Barnes & Noble: Author Bio: Patricia Mann is a university professor and consultant. She lives in California with her husband, their two kids, and two sweet, silly dogs.





Coming soon:

How Do You Know (December 2nd)

What if you were approaching the end of your thirties and all of the life milestones you took for granted in your youth suddenly seemed out of reach? On the eve of her thirty-ninth birthday, Maggie Piper doesn’t look, act, or feel much different than she did at twenty-nine, but with her fortieth birthday speeding toward her like a freight train, she wonders if she should. The fear of a slowing metabolism, wrinkling of her skin, and the ticking of her biological clock leaves Maggie torn between a desire to settle down like most of her similarly aged peers and concern that all is not perfect in her existing relationship. When a spontaneous request for a temporary “break” from her live-in boyfriend results in a “break-up,” Maggie finds herself single once again and only twelve months from the big 4.0. In the profound yet bumpy year that follows, Maggie will learn, sometimes painfully, that life doesn’t always happen on a schedule, there are no deadlines in love, and age really is just a number.

Blog Roll – My Writing Process

I’ve been tagged by Samantha Stroh Bailey, author of the fabulously fun novel, Finding Lucas, co-founder of the equally fun and fabulous BookBuzz author/reader mix and mingle, and one of my closest friends and confidants to participate in the Blog Roll – Writing Process. In the post below, I have answered questions regarding my writing process and at the end of the post, I have tagged three authors to answer the questions too and tag three more authors and so on and so on and so on.

Question: What am I working on?

I currently have two works-in-progress. The first is almost ready for submission to my publisher and is about a thirty-nine year old woman who is struggling with the impending end of her thirties having not reached life milestones like marriage and children typically reached at an earlier age. I hope my publisher, Booktrope, will release this novel in late 2014. The second is a sequel to my third novel, Blogger Girl. It is twenty-nine pages and counting!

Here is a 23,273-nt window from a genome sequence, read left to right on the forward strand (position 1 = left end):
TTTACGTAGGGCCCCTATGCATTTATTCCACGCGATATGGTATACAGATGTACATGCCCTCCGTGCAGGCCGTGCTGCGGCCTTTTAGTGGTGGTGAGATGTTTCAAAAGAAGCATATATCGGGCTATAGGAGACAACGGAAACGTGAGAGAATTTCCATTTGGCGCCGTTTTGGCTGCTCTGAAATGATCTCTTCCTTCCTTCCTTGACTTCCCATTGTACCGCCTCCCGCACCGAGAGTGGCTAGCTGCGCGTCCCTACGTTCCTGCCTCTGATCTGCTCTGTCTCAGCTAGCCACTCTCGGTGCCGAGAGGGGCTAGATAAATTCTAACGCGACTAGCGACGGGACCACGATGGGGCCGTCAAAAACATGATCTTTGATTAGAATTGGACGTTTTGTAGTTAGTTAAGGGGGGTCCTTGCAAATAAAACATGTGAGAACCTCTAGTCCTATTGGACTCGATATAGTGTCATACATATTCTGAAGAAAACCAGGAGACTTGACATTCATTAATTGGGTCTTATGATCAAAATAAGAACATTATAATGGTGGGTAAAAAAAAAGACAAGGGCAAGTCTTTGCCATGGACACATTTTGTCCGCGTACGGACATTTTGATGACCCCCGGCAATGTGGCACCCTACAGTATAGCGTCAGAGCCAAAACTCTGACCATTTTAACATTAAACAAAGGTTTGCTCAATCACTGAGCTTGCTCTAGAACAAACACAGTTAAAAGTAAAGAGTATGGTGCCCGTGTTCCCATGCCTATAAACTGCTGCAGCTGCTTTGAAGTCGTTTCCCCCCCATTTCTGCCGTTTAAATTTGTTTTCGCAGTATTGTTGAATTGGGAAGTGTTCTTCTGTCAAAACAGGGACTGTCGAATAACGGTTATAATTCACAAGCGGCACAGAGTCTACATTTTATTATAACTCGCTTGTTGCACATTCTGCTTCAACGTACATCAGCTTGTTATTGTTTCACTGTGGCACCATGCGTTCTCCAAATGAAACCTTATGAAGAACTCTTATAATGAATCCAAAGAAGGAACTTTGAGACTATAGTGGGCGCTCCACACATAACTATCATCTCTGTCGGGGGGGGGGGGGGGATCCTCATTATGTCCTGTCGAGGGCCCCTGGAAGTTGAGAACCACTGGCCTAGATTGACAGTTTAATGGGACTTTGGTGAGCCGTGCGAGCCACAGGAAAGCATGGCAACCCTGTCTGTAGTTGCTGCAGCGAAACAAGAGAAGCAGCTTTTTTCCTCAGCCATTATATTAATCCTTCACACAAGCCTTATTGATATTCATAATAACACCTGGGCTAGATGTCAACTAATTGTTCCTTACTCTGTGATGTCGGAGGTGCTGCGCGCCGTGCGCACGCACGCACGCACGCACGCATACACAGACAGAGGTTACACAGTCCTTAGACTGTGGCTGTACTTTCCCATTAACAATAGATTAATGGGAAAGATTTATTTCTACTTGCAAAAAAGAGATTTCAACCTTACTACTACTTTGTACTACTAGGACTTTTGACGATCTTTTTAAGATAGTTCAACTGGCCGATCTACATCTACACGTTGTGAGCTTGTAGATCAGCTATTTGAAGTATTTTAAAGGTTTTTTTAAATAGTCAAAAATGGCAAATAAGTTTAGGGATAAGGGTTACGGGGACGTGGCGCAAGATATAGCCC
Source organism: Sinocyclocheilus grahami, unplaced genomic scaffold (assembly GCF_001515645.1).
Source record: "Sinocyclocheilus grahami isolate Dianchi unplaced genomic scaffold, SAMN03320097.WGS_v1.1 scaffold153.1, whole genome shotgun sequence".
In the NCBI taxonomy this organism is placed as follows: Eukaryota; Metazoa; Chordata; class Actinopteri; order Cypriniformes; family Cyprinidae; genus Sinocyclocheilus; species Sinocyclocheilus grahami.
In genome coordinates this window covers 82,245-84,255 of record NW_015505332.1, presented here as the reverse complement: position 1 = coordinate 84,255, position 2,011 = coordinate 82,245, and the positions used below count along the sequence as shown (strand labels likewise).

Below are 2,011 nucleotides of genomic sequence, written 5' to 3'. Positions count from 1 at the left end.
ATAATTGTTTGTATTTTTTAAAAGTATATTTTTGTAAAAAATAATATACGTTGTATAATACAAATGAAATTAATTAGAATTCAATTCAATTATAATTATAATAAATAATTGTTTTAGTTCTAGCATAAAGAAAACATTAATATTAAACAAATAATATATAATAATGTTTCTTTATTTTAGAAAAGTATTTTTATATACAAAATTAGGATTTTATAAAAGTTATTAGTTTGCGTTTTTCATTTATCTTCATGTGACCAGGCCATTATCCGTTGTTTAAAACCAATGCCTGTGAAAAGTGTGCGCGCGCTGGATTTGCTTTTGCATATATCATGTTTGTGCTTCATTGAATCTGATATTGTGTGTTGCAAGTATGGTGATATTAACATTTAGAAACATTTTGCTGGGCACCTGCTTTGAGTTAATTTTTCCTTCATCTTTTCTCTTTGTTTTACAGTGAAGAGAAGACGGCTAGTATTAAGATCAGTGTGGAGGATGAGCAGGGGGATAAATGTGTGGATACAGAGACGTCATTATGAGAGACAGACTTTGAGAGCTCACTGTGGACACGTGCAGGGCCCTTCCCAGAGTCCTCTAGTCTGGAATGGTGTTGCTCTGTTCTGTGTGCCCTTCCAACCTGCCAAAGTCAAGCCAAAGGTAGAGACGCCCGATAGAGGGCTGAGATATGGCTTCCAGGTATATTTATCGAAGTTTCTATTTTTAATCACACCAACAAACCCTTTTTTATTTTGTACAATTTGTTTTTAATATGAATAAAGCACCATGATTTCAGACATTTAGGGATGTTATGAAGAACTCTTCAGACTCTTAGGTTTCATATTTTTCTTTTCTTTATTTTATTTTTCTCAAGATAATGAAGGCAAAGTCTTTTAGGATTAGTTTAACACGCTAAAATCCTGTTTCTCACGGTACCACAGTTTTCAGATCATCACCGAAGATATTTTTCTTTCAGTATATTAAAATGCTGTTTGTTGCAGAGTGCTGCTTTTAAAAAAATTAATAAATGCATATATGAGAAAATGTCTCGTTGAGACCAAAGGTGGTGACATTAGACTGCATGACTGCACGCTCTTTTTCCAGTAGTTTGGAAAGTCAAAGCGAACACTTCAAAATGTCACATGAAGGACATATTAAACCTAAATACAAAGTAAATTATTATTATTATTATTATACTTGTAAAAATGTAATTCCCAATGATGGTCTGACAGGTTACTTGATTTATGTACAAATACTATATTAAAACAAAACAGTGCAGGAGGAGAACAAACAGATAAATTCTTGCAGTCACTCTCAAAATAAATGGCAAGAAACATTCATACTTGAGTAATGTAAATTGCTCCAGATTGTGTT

Question: How does my work differ from others of its genre?

My books are inspired by real life and the characters I create are, sorry to possibly overuse this word but “real.” They do not have dream jobs, closets full of designer clothes, regular invitations to hot restaurant openings and parties, and boyfriends with perfectly chiseled bodies. But they are not typically underdogs either. They have a lot going for them. They are intelligent, attractive, down-to-earth women who struggle with (here comes that word again) “real” problems. They do not always act with the best judgment and are often misguided. They feel emotions that women typically do not like to admit experiencing, like insecurity, jealousy, bitterness etc. and, yes, sometimes they drink too much. Some readers have complained that my characters can be whiny and insecure at times but others (most people) applaud them for letting their “flaw flag” fly. Show me a woman who has never whined or experienced insecurity and I’ll flash you my boobs. Seriously! I dare you.

Question: Why do I write what I do?

I write real women’s fiction with humor because it comes naturally to me, probably because I’m a real woman who happens to be quite funny. I’ve made many mistakes myself and I want to speak for women like me to let them know they are not alone. Life can be very challenging sometimes, but even in the most trying of times, someone will make a joke, spill something, trip on the sidewalk etc. Laughter lightens even the darkest moods, even if only temporarily.

Question: How does my writing process work?

I work a full time job and I must make an effort to carve out time each week for writing. Whenever I do not have plans after work, I go straight to my favorite writing place—The Coffee Bean & Tea Leaf—where I write for a couple of hours. Additionally, I use most of my lunch hours to do some light writing, like blog posts. I also try to spend at least one afternoon of every weekend writing. So far, this routine has enabled me to release approximately one novel a year.

Question: And the other part of this question, how does my writing process not work?

What doesn’t work is comparing myself to authors who write more quickly and release multiple books a year. Some of these authors do not work full time jobs, but some of them do and yet manage to write more quickly. That is them and this is me and it’s okay. I try to keep my life as balanced as possible, which means having a social life, an on-again/off-again love life (the “off” part is not by choice), working out, and simply zoning out in front of the television. Messing with the balance I strive so hard to maintain does not work for me.

Who’s next?

I am tagging the following wonderful authors below:

Mary Rowan, author of Leaving the Beach, a gritty story about illusion, reality, and the odd ways that music can blur the lines between the two.

Patricia Mann, author of compelling and thought provoking Is This All There Is. Quote from one reader, “This book, quite simply, was stunning.”

Sheryn MacMunn –bestselling author of Finding Out, a story of love found and lost, true friendship, and how the human spirit endures.